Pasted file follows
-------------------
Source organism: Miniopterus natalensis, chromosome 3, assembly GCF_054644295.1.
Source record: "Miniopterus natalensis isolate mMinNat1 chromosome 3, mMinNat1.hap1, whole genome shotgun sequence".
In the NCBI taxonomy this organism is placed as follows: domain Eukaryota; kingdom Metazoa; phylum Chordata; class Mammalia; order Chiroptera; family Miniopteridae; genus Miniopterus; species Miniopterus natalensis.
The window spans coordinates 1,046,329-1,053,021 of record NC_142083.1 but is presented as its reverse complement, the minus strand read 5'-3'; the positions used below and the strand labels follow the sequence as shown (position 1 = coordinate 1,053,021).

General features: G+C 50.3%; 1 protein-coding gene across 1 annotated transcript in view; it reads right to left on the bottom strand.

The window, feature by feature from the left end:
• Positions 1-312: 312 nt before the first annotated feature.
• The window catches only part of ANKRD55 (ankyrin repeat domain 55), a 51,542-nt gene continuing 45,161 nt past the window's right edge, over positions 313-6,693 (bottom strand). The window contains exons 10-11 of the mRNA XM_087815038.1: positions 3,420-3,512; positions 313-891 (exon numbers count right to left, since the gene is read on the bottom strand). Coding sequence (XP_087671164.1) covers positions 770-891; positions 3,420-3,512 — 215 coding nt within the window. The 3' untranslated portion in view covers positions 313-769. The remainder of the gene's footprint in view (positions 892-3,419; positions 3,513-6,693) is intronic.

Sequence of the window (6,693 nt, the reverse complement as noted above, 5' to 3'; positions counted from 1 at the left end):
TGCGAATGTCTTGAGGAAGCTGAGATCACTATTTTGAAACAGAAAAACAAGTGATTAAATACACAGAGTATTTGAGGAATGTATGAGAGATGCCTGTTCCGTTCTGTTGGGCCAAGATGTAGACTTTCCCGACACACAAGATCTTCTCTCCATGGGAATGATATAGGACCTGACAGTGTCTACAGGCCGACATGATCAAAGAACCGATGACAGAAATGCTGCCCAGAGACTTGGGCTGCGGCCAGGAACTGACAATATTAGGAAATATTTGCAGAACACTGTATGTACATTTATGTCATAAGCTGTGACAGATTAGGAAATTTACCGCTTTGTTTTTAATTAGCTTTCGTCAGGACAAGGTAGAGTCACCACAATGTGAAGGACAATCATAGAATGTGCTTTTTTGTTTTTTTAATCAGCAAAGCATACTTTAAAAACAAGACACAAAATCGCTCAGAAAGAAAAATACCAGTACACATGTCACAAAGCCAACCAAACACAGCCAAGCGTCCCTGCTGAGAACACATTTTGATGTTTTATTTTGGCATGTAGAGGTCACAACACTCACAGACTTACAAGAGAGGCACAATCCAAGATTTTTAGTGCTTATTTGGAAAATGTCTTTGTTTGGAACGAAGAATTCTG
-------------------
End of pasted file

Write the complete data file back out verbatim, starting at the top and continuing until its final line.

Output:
Source organism: Miniopterus natalensis, chromosome 3, assembly GCF_054644295.1.
Source record: "Miniopterus natalensis isolate mMinNat1 chromosome 3, mMinNat1.hap1, whole genome shotgun sequence".
In the NCBI taxonomy this organism is placed as follows: domain Eukaryota; kingdom Metazoa; phylum Chordata; class Mammalia; order Chiroptera; family Miniopteridae; genus Miniopterus; species Miniopterus natalensis.
The window spans coordinates 1,046,329-1,053,021 of record NC_142083.1 but is presented as its reverse complement, the minus strand read 5'-3'; the positions used below and the strand labels follow the sequence as shown (position 1 = coordinate 1,053,021).

General features: G+C 50.3%; 1 protein-coding gene across 1 annotated transcript in view; it reads right to left on the bottom strand.

The window, feature by feature from the left end:
• Positions 1-312: 312 nt before the first annotated feature.
• The window catches only part of ANKRD55 (ankyrin repeat domain 55), a 51,542-nt gene continuing 45,161 nt past the window's right edge, over positions 313-6,693 (bottom strand). The window contains exons 10-11 of the mRNA XM_087815038.1: positions 3,420-3,512; positions 313-891 (exon numbers count right to left, since the gene is read on the bottom strand). Coding sequence (XP_087671164.1) covers positions 770-891; positions 3,420-3,512 — 215 coding nt within the window. The 3' untranslated portion in view covers positions 313-769. The remainder of the gene's footprint in view (positions 892-3,419; positions 3,513-6,693) is intronic.

Sequence of the window (6,693 nt, the reverse complement as noted above, 5' to 3'; positions counted from 1 at the left end):
TGCGAATGTCTTGAGGAAGCTGAGATCACTATTTTGAAACAGAAAAACAAGTGATTAAATACACAGAGTATTTGAGGAATGTATGAGAGATGCCTGTTCCGTTCTGTTGGGCCAAGATGTAGACTTTCCCGACACACAAGATCTTCTCTCCATGGGAATGATATAGGACCTGACAGTGTCTACAGGCCGACATGATCAAAGAACCGATGACAGAAATGCTGCCCAGAGACTTGGGCTGCGGCCAGGAACTGACAATATTAGGAAATATTTGCAGAACACTGTATGTACATTTATGTCATAAGCTGTGACAGATTAGGAAATTTACCGCTTTGTTTTTAATTAGCTTTCGTCAGGACAAGGTAGAGTCACCACAATGTGAAGGACAATCATAGAATGTGCTTTTTTGTTTTTTTAATCAGCAAAGCATACTTTAAAAACAAGACACAAAATCGCTCAGAAAGAAAAATACCAGTACACATGTCACAAAGCCAACCAAACACAGCCAAGCGTCCCTGCTGAGAACACATTTTGATGTTTTATTTTGGCATGTAGAGGTCACAACACTCACAGACTTACAAGAGAGGCACAATCCAAGATTTTTAGTGCTTATTTGGAAAATGTCTTTGTTTGGAACGAAGAATTCTG